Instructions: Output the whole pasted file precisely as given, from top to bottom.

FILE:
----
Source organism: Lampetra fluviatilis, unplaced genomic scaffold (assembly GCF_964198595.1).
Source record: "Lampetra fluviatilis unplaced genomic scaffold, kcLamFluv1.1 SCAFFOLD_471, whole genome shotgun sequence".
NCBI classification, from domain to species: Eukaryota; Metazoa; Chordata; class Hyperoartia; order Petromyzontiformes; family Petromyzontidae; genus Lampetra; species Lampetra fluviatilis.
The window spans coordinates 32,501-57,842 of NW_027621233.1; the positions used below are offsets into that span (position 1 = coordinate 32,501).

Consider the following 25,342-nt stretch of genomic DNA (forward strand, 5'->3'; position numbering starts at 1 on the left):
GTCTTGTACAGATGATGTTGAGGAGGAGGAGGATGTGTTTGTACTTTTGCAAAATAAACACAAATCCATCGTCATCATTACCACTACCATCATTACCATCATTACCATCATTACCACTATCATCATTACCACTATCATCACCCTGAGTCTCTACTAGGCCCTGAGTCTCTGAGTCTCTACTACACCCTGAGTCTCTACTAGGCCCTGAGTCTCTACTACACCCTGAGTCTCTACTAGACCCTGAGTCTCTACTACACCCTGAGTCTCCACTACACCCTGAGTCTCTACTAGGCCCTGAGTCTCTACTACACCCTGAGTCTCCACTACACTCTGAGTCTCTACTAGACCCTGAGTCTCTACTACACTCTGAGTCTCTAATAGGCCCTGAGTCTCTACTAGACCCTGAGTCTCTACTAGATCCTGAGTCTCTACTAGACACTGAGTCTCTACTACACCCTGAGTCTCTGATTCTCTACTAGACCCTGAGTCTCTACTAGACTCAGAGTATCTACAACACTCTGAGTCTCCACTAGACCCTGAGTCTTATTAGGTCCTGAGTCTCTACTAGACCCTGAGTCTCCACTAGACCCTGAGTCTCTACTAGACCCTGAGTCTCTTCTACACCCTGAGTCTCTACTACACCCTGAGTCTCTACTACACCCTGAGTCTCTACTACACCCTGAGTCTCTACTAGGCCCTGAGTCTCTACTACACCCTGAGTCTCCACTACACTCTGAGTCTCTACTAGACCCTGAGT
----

Source organism: Lampetra fluviatilis, unplaced genomic scaffold (assembly GCF_964198595.1).
Source record: "Lampetra fluviatilis unplaced genomic scaffold, kcLamFluv1.1 SCAFFOLD_471, whole genome shotgun sequence".
NCBI classification, from domain to species: Eukaryota; Metazoa; Chordata; class Hyperoartia; order Petromyzontiformes; family Petromyzontidae; genus Lampetra; species Lampetra fluviatilis.
The window spans coordinates 32,501-57,842 of NW_027621233.1; the positions used below are offsets into that span (position 1 = coordinate 32,501).

Consider the following 25,342-nt stretch of genomic DNA (forward strand, 5'->3'; position numbering starts at 1 on the left):
GTCTTGTACAGATGATGTTGAGGAGGAGGAGGATGTGTTTGTACTTTTGCAAAATAAACACAAATCCATCGTCATCATTACCACTACCATCATTACCATCATTACCATCATTACCACTATCATCATTACCACTATCATCACCCTGAGTCTCTACTAGGCCCTGAGTCTCTGAGTCTCTACTACACCCTGAGTCTCTACTAGGCCCTGAGTCTCTACTACACCCTGAGTCTCTACTAGACCCTGAGTCTCTACTACACCCTGAGTCTCCACTACACCCTGAGTCTCTACTAGGCCCTGAGTCTCTACTACACCCTGAGTCTCCACTACACTCTGAGTCTCTACTAGACCCTGAGTCTCTACTACACTCTGAGTCTCTAATAGGCCCTGAGTCTCTACTAGACCCTGAGTCTCTACTAGATCCTGAGTCTCTACTAGACACTGAGTCTCTACTACACCCTGAGTCTCTGATTCTCTACTAGACCCTGAGTCTCTACTAGACTCAGAGTATCTACAACACTCTGAGTCTCCACTAGACCCTGAGTCTTATTAGGTCCTGAGTCTCTACTAGACCCTGAGTCTCCACTAGACCCTGAGTCTCTACTAGACCCTGAGTCTCTTCTACACCCTGAGTCTCTACTACACCCTGAGTCTCTACTACACCCTGAGTCTCTACTACACCCTGAGTCTCTACTAGGCCCTGAGTCTCTACTACACCCTGAGTCTCCACTACACTCTGAGTCTCTACTAGACCCTGAGT